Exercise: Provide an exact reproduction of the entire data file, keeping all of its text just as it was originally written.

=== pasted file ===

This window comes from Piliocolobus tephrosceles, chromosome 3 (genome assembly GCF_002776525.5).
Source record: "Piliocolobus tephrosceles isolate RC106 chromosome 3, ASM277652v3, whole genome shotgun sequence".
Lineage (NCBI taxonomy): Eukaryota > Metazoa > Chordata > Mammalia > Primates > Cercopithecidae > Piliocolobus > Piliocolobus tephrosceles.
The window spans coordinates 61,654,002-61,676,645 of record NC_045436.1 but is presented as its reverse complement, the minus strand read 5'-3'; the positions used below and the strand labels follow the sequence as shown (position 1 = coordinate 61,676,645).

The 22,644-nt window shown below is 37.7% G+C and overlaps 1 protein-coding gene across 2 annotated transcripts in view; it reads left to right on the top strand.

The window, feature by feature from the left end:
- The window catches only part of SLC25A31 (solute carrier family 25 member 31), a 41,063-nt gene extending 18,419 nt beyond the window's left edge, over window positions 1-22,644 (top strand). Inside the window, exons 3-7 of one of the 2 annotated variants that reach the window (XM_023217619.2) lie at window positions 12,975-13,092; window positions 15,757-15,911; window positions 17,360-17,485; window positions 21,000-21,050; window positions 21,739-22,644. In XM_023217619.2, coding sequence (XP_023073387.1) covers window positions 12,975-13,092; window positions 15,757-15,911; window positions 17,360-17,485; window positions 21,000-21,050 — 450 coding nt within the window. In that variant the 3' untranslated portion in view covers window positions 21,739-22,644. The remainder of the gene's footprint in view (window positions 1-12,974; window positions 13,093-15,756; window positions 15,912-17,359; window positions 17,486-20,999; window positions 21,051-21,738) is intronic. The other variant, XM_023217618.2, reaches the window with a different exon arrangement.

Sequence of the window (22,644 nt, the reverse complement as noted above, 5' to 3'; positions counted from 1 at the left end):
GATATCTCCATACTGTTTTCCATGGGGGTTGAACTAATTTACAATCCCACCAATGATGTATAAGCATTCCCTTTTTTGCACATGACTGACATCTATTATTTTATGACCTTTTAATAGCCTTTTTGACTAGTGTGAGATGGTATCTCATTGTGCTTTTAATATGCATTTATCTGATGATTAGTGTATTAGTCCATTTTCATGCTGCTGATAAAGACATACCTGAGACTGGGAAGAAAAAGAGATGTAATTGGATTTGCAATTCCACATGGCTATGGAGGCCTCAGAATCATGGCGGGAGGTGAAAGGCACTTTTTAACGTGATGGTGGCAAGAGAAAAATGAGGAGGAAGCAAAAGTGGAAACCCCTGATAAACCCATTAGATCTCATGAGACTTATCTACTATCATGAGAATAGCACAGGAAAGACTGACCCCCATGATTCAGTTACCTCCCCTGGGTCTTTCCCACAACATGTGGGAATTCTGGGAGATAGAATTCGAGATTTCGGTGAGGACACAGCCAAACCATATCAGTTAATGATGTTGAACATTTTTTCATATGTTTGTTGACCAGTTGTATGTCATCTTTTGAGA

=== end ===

This window comes from Piliocolobus tephrosceles, chromosome 3 (genome assembly GCF_002776525.5).
Source record: "Piliocolobus tephrosceles isolate RC106 chromosome 3, ASM277652v3, whole genome shotgun sequence".
Lineage (NCBI taxonomy): Eukaryota > Metazoa > Chordata > Mammalia > Primates > Cercopithecidae > Piliocolobus > Piliocolobus tephrosceles.
The window spans coordinates 61,654,002-61,676,645 of record NC_045436.1 but is presented as its reverse complement, the minus strand read 5'-3'; the positions used below and the strand labels follow the sequence as shown (position 1 = coordinate 61,676,645).

The 22,644-nt window shown below is 37.7% G+C and overlaps 1 protein-coding gene across 2 annotated transcripts in view; it reads left to right on the top strand.

The window, feature by feature from the left end:
- The window catches only part of SLC25A31 (solute carrier family 25 member 31), a 41,063-nt gene extending 18,419 nt beyond the window's left edge, over window positions 1-22,644 (top strand). Inside the window, exons 3-7 of one of the 2 annotated variants that reach the window (XM_023217619.2) lie at window positions 12,975-13,092; window positions 15,757-15,911; window positions 17,360-17,485; window positions 21,000-21,050; window positions 21,739-22,644. In XM_023217619.2, coding sequence (XP_023073387.1) covers window positions 12,975-13,092; window positions 15,757-15,911; window positions 17,360-17,485; window positions 21,000-21,050 — 450 coding nt within the window. In that variant the 3' untranslated portion in view covers window positions 21,739-22,644. The remainder of the gene's footprint in view (window positions 1-12,974; window positions 13,093-15,756; window positions 15,912-17,359; window positions 17,486-20,999; window positions 21,051-21,738) is intronic. The other variant, XM_023217618.2, reaches the window with a different exon arrangement.

Sequence of the window (22,644 nt, the reverse complement as noted above, 5' to 3'; positions counted from 1 at the left end):
GATATCTCCATACTGTTTTCCATGGGGGTTGAACTAATTTACAATCCCACCAATGATGTATAAGCATTCCCTTTTTTGCACATGACTGACATCTATTATTTTATGACCTTTTAATAGCCTTTTTGACTAGTGTGAGATGGTATCTCATTGTGCTTTTAATATGCATTTATCTGATGATTAGTGTATTAGTCCATTTTCATGCTGCTGATAAAGACATACCTGAGACTGGGAAGAAAAAGAGATGTAATTGGATTTGCAATTCCACATGGCTATGGAGGCCTCAGAATCATGGCGGGAGGTGAAAGGCACTTTTTAACGTGATGGTGGCAAGAGAAAAATGAGGAGGAAGCAAAAGTGGAAACCCCTGATAAACCCATTAGATCTCATGAGACTTATCTACTATCATGAGAATAGCACAGGAAAGACTGACCCCCATGATTCAGTTACCTCCCCTGGGTCTTTCCCACAACATGTGGGAATTCTGGGAGATAGAATTCGAGATTTCGGTGAGGACACAGCCAAACCATATCAGTTAATGATGTTGAACATTTTTTCATATGTTTGTTGACCAGTTGTATGTCATCTTTTGAGA